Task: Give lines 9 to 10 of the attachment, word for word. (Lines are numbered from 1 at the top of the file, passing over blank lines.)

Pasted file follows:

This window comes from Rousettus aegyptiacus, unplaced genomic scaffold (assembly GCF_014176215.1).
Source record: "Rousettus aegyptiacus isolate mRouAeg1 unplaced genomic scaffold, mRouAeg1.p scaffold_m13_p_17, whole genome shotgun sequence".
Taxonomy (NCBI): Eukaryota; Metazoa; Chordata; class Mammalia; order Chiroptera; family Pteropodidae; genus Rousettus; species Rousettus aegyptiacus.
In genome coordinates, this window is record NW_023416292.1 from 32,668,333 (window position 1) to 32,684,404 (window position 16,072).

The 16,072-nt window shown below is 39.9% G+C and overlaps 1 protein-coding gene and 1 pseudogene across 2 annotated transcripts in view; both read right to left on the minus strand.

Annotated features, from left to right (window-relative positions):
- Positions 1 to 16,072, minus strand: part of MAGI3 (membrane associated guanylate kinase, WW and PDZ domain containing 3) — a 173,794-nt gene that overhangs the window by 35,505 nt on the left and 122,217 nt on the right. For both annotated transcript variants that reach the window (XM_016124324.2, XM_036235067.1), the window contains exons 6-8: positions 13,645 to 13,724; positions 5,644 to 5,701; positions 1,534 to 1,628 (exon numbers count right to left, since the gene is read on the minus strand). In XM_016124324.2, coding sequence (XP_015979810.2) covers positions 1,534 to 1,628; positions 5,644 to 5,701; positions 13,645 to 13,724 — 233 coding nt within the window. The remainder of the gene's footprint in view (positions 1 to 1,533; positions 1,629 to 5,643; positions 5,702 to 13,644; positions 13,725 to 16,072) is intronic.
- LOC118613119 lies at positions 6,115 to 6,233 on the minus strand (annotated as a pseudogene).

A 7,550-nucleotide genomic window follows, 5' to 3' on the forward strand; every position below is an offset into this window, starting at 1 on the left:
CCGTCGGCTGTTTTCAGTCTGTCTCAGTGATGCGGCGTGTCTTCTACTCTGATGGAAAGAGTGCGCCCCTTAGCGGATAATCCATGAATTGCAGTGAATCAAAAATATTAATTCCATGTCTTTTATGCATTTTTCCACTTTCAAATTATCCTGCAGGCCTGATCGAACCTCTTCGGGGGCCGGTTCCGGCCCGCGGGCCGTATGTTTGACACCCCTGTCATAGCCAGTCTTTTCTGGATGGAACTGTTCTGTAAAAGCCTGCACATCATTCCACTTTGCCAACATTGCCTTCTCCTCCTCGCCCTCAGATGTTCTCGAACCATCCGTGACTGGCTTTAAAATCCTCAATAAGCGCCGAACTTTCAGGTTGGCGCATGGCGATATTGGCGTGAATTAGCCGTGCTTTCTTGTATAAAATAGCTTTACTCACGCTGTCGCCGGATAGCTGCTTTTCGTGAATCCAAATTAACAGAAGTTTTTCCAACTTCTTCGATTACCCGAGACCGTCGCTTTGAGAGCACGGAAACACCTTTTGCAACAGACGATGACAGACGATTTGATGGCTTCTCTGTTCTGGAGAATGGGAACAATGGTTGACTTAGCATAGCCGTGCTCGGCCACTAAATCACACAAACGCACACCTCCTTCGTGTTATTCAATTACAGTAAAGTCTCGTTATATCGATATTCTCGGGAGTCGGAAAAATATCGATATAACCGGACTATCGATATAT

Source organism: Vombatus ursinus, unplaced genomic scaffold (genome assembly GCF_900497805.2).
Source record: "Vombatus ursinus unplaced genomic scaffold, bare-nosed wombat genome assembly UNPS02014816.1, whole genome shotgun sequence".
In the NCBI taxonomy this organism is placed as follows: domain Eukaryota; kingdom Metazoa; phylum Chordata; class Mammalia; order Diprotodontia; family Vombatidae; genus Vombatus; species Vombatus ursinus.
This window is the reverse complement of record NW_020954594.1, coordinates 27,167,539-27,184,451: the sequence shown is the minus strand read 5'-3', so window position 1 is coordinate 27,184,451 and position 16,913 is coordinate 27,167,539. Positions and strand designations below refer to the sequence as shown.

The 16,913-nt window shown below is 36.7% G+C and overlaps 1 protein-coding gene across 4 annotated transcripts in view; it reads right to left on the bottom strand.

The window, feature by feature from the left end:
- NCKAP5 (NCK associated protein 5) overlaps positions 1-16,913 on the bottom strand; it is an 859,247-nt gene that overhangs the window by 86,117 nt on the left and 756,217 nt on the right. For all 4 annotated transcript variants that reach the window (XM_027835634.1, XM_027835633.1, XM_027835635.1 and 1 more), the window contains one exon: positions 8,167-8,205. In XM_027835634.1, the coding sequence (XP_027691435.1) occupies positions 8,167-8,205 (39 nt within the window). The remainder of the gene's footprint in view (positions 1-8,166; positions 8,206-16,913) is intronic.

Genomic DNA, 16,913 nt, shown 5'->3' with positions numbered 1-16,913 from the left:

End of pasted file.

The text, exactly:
A 7,550-nucleotide genomic window follows, 5' to 3' on the forward strand; every position below is an offset into this window, starting at 1 on the left:
CCGTCGGCTGTTTTCAGTCTGTCTCAGTGATGCGGCGTGTCTTCTACTCTGATGGAAAGAGTGCGCCCCTTAGCGGATAATCCATGAATTGCAGTGAATCAAAAATATTAATTCCATGTCTTTTATGCATTTTTCCACTTTCAAATTATCCTGCAGGCCTGATCGAACCTCTTCGGGGGCCGGTTCCGGCCCGCGGGCCGTATGTTTGACACCCCTGTCATAGCCAGTCTTTTCTGGATGGAACTGTTCTGTAAAAGCCTGCACATCATTCCACTTTGCCAACATTGCCTTCTCCTCCTCGCCCTCAGATGTTCTCGAACCATCCGTGACTGGCTTTAAAATCCTCAATAAGCGCCGAACTTTCAGGTTGGCGCATGGCGATATTGGCGTGAATTAGCCGTGCTTTCTTGTATAAAATAGCTTTACTCACGCTGTCGCCGGATAGCTGCTTTTCGTGAATCCAAATTAACAGAAGTTTTTCCAACTTCTTCGATTACCCGAGACCGTCGCTTTGAGAGCACGGAAACACCTTTTGCAACAGACGATGACAGACGATTTGATGGCTTCTCTGTTCTGGAGAATGGGAACAATGGTTGACTTAGCATAGCCGTGCTCGGCCACTAAATCACACAAACGCACACCTCCTTCGTGTTATTCAATTACAGTAAAGTCTCGTTATATCGATATTCTCGGGAGTCGGAAAAATATCGATATAACCGGACTATCGATATAT